The Millennium Development Goals and targets come from the Millennium Declaration, signed by 189 countries, including 147 heads of State and Government, in September 2000 and from further agreement by member states at the 2005 World Summit (Resolution adopted by the General Assembly - A/RES/60/1.
The goals and targets are interrelated and should be seen as a whole.
The Millennium Development Goals (MDGs) include 8 goals, 21 targets and 60 indicators for measuring progress between 19, when the goals are expected to be met.
The table below lists the goals, targets and indicators included in the MDGs.
In September 2000, 189 countries signed the United Nations Millennium Declaration [A/RES/55/2], committing themselves to eradicating extreme poverty in all its forms by 2015.
To help track progress toward these commitments, a set of time-bound and quantified goals and targets, called the Millennium Development Goals, were developed for combating poverty in its many dimensions - including reducing income poverty, hunger, disease, environmental degradation and gender discrimination.
Key documents and links related to the MDGs may be found at the UN Statistics Division - Millennium Development Goals Indicators website.
Those include access to the most recent version of MDGInfo, a database system designed for the compilation and presentation of development indicators for the global monitoring of progress achieved towards the MDGs since 1990.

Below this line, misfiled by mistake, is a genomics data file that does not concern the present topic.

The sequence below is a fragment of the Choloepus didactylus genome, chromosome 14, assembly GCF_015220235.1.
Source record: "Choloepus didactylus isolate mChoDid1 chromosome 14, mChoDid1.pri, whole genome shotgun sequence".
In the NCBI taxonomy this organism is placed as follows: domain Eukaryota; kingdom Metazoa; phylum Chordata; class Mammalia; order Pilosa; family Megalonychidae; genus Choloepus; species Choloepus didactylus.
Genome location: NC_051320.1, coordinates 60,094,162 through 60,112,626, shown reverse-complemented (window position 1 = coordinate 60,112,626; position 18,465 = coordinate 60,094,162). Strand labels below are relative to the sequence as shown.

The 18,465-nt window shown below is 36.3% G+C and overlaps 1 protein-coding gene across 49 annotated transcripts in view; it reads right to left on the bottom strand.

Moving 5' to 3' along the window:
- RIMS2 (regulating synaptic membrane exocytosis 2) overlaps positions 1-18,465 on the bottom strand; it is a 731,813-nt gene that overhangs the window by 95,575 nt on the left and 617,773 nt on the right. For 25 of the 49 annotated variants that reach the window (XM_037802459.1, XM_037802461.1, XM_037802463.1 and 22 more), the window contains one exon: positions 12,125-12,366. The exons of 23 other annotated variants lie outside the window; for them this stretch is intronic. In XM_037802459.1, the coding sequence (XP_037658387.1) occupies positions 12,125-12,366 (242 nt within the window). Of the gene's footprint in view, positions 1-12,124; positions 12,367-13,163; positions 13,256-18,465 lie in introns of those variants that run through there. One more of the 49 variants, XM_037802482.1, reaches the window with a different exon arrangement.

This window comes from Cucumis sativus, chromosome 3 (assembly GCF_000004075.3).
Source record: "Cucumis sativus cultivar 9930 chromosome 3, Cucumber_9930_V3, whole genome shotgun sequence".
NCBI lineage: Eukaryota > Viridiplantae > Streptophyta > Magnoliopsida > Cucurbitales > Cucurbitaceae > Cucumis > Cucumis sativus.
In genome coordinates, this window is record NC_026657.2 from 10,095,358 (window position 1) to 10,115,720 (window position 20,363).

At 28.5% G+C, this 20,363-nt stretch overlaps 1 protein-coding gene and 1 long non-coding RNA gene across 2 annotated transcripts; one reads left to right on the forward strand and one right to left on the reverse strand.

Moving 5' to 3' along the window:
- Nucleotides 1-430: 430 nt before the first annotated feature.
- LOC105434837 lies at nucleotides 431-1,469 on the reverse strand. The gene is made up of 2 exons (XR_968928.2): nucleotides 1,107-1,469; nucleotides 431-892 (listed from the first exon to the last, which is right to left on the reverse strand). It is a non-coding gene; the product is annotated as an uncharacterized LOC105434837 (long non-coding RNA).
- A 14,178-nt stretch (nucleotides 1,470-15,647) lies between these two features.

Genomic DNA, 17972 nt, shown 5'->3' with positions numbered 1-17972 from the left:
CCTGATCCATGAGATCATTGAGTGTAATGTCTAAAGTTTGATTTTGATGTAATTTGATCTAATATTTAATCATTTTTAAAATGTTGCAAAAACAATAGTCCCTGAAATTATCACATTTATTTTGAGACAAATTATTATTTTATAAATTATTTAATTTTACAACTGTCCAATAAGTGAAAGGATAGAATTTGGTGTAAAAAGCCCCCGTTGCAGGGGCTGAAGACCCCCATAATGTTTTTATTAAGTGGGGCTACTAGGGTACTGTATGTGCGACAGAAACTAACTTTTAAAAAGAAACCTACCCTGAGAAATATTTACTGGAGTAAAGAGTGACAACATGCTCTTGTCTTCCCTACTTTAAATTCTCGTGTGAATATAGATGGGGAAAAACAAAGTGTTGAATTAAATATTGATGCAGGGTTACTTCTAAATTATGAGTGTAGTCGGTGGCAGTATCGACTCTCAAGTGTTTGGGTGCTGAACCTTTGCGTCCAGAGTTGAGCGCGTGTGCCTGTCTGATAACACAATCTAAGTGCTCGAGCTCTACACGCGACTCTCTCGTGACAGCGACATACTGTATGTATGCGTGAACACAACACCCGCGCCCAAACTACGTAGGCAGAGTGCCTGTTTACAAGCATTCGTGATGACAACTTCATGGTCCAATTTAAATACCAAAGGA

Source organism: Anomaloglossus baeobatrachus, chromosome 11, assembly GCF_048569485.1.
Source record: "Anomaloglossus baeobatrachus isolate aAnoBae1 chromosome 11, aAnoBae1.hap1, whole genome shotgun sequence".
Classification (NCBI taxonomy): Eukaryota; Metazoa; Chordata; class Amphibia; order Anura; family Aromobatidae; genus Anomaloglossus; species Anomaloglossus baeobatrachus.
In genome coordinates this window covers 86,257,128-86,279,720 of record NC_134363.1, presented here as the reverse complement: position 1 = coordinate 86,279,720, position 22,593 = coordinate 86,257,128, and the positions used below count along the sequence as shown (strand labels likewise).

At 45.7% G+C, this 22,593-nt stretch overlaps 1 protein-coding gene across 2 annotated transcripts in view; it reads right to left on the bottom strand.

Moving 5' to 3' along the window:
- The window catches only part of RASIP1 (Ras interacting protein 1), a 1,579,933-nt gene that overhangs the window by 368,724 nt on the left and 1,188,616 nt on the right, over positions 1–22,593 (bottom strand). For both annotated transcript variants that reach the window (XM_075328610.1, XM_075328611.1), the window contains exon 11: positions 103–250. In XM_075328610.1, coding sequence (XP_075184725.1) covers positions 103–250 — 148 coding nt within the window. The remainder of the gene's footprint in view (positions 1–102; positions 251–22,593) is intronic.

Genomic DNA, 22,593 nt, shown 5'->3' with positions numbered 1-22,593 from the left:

Includes a commitment to good governance, development and poverty reduction - both nationally and internationally Some of the indicators listed below are monitored separately for the least developed countries (LDCs), Africa, landlocked developing countries and small island developing States.Official development assistance8.1 Net ODA, total and to the least developed countries, as percentage of OECD/DAC donors' gross national income 8.2 Proportion of total bilateral, sector-allocable ODA of OECD/DAC donors to basic social services (basic education, primary health care, nutrition, safe water and sanitation)8.3 Proportion of bilateral official development assistance of OECD/DAC donors that is untied8.4 ODA received in landlocked developing countries as a proportion of their gross national incomes 8.5 ODA received in small island developing States as a proportion of their gross national incomes Market access8.6 Proportion of total developed country imports (by value and excluding arms) from developing countries and least developed countries, admitted free of duty8.7 Average tariffs imposed by developed countries on agricultural products and textiles and clothing from developing countries8.8 Agricultural support estimate for OECD countries as a percentage of their gross domestic product8.9 Proportion of ODA provided to help build trade capacity Debt sustainability 8.10 Total number of countries that have reached their HIPC decision points and number that have reached their HIPC completion points (cumulative)8.11 Debt relief committed under HIPC and MDRI Initiatives 8.12 Debt service as a percentage of exports of goods and services Address the special needs of the least developed countries Includes: tariff and quota free access for the least developed countries' exports; enhanced programme of debt relief for heavily indebted poor countries (HIPC) and cancellation of official bilateral debt; and more generous ODA for countries committed to poverty reduction Address the special needs of landlocked developing countries and small island developing States (through the Programme of Action for the Sustainable Development of Small Island Developing States and the outcome of the twenty-second special session of the General Assembly) The actual proportion of people living in slums is measured by a proxy, represented by the urban population living in households with at least one of the four characteristics: (a) lack of access to improved water supply; (b) lack of access to improved sanitation; (c) overcrowding (3 or more persons per room); and (d) dwellings made of non-durable material.